In our last blog on the history of electroplating, we covered the invention of what would become the standard electroplating technique. We left off with the Elkington cousins, whose experiments with gold and silver plating made them a commercial success. This time, we’re looking at how those techniques developed over the turn of a century and through two world wars.
Electroplating in Europe
The Elkingtons were successful almost immediately, with huge demand for their plated products. At this time, electroplating was largely used for decoration, though the printing industry was using copper plating for its presses. Following the Industrial Revolution, there was a newly-wealthy middle class in Britain, with an appetite for beautifully plated artefacts. Similarly, the Russian aristocracy desired gold-plated items to demonstrate their enormous wealth.
In 1871, the invention of a dynamo generator by Zénobe Gramme made electroplating both more accessible and cost-effective. This led to electroplating businesses being founded across Europe. At the same time, the British Empire was expanding, covering the globe. In its wake it brought British culture, fashions, and inventions, of which electroplating played a major part.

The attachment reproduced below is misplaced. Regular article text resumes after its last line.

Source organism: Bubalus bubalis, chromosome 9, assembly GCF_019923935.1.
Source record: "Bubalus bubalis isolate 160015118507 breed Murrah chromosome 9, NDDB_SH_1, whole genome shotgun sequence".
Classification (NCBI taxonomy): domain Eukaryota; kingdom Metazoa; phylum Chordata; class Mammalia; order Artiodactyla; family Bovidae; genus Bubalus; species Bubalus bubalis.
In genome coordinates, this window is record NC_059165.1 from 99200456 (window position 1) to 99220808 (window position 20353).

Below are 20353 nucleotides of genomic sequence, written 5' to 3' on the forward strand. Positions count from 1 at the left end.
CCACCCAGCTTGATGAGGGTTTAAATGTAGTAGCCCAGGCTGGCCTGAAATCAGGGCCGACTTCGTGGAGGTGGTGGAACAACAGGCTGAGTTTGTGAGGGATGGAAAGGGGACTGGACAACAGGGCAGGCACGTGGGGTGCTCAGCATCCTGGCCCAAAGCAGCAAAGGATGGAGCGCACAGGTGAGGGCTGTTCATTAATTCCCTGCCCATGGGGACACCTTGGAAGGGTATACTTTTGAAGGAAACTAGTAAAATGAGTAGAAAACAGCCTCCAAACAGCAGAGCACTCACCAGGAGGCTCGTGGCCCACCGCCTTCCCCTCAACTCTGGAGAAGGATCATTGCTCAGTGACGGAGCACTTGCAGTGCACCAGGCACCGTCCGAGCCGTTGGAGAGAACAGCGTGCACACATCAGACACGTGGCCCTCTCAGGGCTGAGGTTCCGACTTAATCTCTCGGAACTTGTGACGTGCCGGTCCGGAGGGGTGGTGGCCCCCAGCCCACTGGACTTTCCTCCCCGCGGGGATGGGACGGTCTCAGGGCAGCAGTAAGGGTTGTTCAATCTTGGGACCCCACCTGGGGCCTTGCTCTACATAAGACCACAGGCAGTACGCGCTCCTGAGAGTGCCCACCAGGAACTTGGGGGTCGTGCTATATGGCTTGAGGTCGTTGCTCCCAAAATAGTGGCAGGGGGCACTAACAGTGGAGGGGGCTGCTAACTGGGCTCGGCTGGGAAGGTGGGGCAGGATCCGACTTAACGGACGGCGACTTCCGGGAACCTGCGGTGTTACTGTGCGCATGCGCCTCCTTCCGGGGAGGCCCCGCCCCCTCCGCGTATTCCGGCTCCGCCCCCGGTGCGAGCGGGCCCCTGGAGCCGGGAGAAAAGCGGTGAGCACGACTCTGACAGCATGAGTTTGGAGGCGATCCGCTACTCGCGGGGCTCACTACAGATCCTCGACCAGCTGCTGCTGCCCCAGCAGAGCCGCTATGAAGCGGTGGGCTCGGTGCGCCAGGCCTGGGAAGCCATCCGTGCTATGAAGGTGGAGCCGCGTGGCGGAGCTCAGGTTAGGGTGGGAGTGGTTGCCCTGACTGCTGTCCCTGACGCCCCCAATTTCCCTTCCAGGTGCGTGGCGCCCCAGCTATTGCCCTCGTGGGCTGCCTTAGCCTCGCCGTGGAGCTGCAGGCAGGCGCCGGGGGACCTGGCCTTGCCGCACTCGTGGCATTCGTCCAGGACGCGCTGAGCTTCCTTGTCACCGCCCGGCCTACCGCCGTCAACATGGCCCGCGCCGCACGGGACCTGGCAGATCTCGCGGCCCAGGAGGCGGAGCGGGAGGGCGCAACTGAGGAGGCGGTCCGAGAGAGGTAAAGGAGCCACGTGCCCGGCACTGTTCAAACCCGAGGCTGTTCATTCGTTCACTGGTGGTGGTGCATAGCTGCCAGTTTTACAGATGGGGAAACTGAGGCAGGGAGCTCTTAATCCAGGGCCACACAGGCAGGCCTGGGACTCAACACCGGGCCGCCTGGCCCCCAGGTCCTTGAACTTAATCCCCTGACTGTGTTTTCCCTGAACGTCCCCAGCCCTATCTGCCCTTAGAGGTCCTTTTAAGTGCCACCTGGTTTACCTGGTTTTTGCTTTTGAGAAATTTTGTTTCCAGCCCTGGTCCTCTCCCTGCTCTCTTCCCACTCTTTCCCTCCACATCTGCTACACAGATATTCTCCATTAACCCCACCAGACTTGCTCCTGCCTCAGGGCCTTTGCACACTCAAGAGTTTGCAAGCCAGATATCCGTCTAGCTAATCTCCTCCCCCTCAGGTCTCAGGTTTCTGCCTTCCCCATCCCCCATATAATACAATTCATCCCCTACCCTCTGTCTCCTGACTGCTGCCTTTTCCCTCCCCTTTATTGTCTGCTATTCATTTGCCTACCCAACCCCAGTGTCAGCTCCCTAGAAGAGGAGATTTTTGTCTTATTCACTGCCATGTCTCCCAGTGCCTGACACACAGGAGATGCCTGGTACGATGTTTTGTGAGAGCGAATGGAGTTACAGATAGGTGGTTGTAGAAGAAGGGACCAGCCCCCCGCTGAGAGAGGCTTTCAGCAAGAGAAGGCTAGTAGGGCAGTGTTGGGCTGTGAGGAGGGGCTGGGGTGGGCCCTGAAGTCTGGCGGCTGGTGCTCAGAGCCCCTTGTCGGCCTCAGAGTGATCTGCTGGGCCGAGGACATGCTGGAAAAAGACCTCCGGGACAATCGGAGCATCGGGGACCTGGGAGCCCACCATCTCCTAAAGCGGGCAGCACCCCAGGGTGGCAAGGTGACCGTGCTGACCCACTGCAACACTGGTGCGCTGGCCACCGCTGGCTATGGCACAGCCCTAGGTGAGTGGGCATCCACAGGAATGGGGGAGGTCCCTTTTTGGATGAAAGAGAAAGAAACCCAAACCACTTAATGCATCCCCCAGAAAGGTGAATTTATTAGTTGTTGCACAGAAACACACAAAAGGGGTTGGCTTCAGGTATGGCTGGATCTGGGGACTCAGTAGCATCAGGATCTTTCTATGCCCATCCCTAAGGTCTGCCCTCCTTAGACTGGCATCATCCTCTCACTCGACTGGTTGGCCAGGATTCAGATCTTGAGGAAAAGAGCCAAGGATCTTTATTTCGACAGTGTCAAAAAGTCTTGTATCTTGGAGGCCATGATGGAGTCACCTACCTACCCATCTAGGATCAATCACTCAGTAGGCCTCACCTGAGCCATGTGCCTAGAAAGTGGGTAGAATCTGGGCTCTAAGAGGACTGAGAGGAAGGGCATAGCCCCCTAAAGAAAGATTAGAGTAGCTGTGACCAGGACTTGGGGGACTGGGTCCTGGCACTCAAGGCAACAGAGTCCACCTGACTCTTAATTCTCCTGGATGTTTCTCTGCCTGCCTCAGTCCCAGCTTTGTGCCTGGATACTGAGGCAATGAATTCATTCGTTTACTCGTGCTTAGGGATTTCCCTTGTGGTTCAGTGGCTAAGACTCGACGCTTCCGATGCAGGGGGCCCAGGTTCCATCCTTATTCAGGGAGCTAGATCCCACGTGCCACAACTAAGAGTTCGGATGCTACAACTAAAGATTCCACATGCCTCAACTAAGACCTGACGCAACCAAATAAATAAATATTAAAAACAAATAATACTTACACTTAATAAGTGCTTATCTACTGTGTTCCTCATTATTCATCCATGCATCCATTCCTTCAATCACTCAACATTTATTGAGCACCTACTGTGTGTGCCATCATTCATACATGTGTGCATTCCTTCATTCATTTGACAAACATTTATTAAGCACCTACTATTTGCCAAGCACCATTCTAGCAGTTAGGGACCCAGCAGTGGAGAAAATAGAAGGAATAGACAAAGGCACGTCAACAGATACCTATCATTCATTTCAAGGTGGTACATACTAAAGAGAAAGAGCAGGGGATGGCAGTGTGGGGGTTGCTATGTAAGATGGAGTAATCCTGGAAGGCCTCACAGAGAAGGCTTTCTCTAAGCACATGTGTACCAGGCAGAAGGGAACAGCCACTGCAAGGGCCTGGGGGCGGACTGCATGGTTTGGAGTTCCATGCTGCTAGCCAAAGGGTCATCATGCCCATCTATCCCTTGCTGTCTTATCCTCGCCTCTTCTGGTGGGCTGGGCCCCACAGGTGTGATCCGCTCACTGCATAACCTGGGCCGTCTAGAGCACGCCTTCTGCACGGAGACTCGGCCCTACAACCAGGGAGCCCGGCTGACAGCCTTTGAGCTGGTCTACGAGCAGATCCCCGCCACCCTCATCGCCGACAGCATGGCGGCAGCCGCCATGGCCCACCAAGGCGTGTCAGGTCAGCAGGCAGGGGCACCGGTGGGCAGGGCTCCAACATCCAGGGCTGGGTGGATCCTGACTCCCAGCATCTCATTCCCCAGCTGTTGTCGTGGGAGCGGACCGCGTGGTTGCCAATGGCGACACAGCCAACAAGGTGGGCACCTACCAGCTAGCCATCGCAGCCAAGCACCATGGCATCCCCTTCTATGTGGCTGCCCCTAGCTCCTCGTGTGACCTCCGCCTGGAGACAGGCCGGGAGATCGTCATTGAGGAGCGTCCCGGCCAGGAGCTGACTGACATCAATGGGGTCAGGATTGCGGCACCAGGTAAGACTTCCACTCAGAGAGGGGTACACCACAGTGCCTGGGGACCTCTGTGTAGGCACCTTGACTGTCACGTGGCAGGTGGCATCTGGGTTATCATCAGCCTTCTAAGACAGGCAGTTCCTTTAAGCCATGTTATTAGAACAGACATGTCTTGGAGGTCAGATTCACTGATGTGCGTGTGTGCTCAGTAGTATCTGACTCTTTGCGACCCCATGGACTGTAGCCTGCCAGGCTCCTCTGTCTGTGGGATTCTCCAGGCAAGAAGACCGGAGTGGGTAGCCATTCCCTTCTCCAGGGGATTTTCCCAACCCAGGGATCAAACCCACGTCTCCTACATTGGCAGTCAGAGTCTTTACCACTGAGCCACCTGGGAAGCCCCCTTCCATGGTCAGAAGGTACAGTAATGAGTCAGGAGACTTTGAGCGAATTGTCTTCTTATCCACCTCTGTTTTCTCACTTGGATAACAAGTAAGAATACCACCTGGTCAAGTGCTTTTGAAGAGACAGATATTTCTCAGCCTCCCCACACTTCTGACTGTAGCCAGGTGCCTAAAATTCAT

However, in both British and European society, electroplating counted as a trade, rather than a science. This meant that the formulae and techniques using the process were jealously guarded as trade secrets. Producers of electroplated materials were not free with their research as the founding scientists had been. This caused the process to become unreliable and developments in electroplating began to stagnate.
A new century
As we entered the 20th century, electroplating began to be recognised as a science. In 1913, the American Electrochemical Society held a symposium on the electrodeposition of metals. The Society gave Francis C. Frary a grant to collect all electrolytic gold and silver recipes from around the world. Later that year, Frary published his work – 193 recipes in total – representing the sum knowledge of electroplating at that time. It was a turning point. Electroplating was now a science, instead of a trade secret.
The Gilded Revival
The 1940s saw a surge in the electronics industry and a subsequent need for quality gold plating. This led to the first significant changes to the electroplating process since the mid-19th century. Scientists developed safer, more effective methods of electroplating, ones that didn’t require dangerous cyanide baths. Almost overnight, the industry replaced cyanide baths with acid baths. They also began using gold electrolytes containing no excess cyanide.
With the Gilded Revival over, we were about to start the Silicon Age, where electroplating would again prove invaluable.